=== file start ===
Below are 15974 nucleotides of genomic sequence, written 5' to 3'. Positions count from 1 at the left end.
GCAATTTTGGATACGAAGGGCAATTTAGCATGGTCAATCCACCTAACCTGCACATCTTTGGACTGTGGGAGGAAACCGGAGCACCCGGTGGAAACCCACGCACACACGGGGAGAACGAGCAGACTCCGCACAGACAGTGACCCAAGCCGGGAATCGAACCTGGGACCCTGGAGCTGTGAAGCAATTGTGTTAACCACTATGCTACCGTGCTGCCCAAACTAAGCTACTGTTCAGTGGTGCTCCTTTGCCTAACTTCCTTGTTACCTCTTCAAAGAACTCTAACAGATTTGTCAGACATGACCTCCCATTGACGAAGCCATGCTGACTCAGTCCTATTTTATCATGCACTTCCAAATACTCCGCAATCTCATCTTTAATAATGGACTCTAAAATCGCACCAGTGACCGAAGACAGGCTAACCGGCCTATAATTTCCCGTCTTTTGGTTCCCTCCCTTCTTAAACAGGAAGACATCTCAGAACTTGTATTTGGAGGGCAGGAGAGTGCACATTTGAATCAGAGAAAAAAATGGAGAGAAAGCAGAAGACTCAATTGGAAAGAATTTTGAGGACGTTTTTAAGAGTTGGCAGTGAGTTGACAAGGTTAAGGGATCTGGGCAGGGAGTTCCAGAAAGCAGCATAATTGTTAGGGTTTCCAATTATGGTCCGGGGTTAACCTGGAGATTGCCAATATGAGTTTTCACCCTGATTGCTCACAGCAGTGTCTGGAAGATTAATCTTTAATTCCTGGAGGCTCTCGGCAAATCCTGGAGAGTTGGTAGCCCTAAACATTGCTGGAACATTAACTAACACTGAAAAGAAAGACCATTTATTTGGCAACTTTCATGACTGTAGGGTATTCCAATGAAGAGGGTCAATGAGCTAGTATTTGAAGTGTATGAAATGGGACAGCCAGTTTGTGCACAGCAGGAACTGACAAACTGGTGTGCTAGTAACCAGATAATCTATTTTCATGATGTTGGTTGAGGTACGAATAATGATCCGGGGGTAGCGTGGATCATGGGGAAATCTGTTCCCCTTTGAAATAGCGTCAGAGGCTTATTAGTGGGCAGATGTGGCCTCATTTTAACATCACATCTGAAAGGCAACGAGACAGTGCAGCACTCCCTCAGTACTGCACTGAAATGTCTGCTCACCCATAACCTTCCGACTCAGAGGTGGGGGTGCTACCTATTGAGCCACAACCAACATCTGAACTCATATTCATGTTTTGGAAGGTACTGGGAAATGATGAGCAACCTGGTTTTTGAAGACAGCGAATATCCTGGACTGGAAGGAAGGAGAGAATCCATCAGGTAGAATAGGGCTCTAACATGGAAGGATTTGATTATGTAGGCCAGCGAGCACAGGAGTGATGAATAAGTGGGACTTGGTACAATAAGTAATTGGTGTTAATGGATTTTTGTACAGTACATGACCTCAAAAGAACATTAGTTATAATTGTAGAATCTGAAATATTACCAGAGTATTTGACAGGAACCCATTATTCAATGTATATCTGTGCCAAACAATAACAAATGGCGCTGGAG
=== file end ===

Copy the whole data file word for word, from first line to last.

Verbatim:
Below are 15974 nucleotides of genomic sequence, written 5' to 3'. Positions count from 1 at the left end.
GCAATTTTGGATACGAAGGGCAATTTAGCATGGTCAATCCACCTAACCTGCACATCTTTGGACTGTGGGAGGAAACCGGAGCACCCGGTGGAAACCCACGCACACACGGGGAGAACGAGCAGACTCCGCACAGACAGTGACCCAAGCCGGGAATCGAACCTGGGACCCTGGAGCTGTGAAGCAATTGTGTTAACCACTATGCTACCGTGCTGCCCAAACTAAGCTACTGTTCAGTGGTGCTCCTTTGCCTAACTTCCTTGTTACCTCTTCAAAGAACTCTAACAGATTTGTCAGACATGACCTCCCATTGACGAAGCCATGCTGACTCAGTCCTATTTTATCATGCACTTCCAAATACTCCGCAATCTCATCTTTAATAATGGACTCTAAAATCGCACCAGTGACCGAAGACAGGCTAACCGGCCTATAATTTCCCGTCTTTTGGTTCCCTCCCTTCTTAAACAGGAAGACATCTCAGAACTTGTATTTGGAGGGCAGGAGAGTGCACATTTGAATCAGAGAAAAAAATGGAGAGAAAGCAGAAGACTCAATTGGAAAGAATTTTGAGGACGTTTTTAAGAGTTGGCAGTGAGTTGACAAGGTTAAGGGATCTGGGCAGGGAGTTCCAGAAAGCAGCATAATTGTTAGGGTTTCCAATTATGGTCCGGGGTTAACCTGGAGATTGCCAATATGAGTTTTCACCCTGATTGCTCACAGCAGTGTCTGGAAGATTAATCTTTAATTCCTGGAGGCTCTCGGCAAATCCTGGAGAGTTGGTAGCCCTAAACATTGCTGGAACATTAACTAACACTGAAAAGAAAGACCATTTATTTGGCAACTTTCATGACTGTAGGGTATTCCAATGAAGAGGGTCAATGAGCTAGTATTTGAAGTGTATGAAATGGGACAGCCAGTTTGTGCACAGCAGGAACTGACAAACTGGTGTGCTAGTAACCAGATAATCTATTTTCATGATGTTGGTTGAGGTACGAATAATGATCCGGGGGTAGCGTGGATCATGGGGAAATCTGTTCCCCTTTGAAATAGCGTCAGAGGCTTATTAGTGGGCAGATGTGGCCTCATTTTAACATCACATCTGAAAGGCAACGAGACAGTGCAGCACTCCCTCAGTACTGCACTGAAATGTCTGCTCACCCATAACCTTCCGACTCAGAGGTGGGGGTGCTACCTATTGAGCCACAACCAACATCTGAACTCATATTCATGTTTTGGAAGGTACTGGGAAATGATGAGCAACCTGGTTTTTGAAGACAGCGAATATCCTGGACTGGAAGGAAGGAGAGAATCCATCAGGTAGAATAGGGCTCTAACATGGAAGGATTTGATTATGTAGGCCAGCGAGCACAGGAGTGATGAATAAGTGGGACTTGGTACAATAAGTAATTGGTGTTAATGGATTTTTGTACAGTACATGACCTCAAAAGAACATTAGTTATAATTGTAGAATCTGAAATATTACCAGAGTATTTGACAGGAACCCATTATTCAATGTATATCTGTGCCAAACAATAACAAATGGCGCTGGAG